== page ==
Several banks are reportedly working on a digital wallet that links with debit and credit cards, in a bid to compete with Apple Pay and PayPal.
According to The Wall Street Journal, the digital wallet would be operated by Early Warning Services, a joint venture from several banks that also runs Zelle. The major banks involved include Wells Fargo, JPMorgan Chase and Bank of America, according to the report.
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Early Warning Services confirmed to CNBC that it plans to launch a wallet product this year.
The move could be seen as an effort to slow Apple's push into consumer banking, as the tech giant already offers a branded credit card and is exploring other products for their famously loyal customer base.
Shares of PayPal, which has digital payments as its core business, ticked up 0.5% on Monday after initially falling more than 2%.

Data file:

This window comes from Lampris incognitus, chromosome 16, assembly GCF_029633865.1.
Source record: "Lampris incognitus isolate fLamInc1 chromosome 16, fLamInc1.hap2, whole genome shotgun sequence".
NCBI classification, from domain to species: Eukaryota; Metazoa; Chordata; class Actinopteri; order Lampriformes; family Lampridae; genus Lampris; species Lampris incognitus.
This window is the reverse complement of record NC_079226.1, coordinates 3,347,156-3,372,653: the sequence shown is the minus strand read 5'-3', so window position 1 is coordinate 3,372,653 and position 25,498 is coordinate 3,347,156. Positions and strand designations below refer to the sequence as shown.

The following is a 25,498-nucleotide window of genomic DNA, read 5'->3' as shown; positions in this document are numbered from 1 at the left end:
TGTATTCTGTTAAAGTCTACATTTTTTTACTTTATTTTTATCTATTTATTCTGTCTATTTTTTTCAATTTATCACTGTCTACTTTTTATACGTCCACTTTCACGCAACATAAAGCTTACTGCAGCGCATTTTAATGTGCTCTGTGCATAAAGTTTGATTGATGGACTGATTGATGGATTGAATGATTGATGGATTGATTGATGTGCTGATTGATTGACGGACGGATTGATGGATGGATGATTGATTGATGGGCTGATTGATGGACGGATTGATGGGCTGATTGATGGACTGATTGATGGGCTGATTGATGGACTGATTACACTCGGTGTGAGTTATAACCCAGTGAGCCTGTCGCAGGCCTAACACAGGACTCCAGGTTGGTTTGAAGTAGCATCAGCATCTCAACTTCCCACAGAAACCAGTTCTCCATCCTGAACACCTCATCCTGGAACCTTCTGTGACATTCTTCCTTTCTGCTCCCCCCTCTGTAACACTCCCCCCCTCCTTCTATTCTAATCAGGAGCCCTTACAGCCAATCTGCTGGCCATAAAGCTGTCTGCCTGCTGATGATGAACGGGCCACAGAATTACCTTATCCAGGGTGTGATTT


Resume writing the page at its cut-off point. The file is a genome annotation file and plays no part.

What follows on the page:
Bernstein analyst Harshita Rawat said in a note to clients on Monday that the major banks have "likely always had PayPal envy" but that it would take time for the new wallet to be a serious risk to incumbents.
"It simply takes a very long time, a killer customer experience (which needs to be better than incumbents, not just similar), and a compelling merchant value proposition to build the two-sided network effects in payments to achieve scale," Rawat said in the note.
The report follows a mixed earnings season for big banks, with several CEOs, including Bank of America's Brian Moynihan, warning that the U.S. is likely to see a mild recession. Bank stocks have struggled over the past year even as interest rates have risen, as fears of a recession and a slower investment banking environment have offset gains in net interest income.
Read the full Journal story here.
— CNBC's Michael Bloom contributed to this report.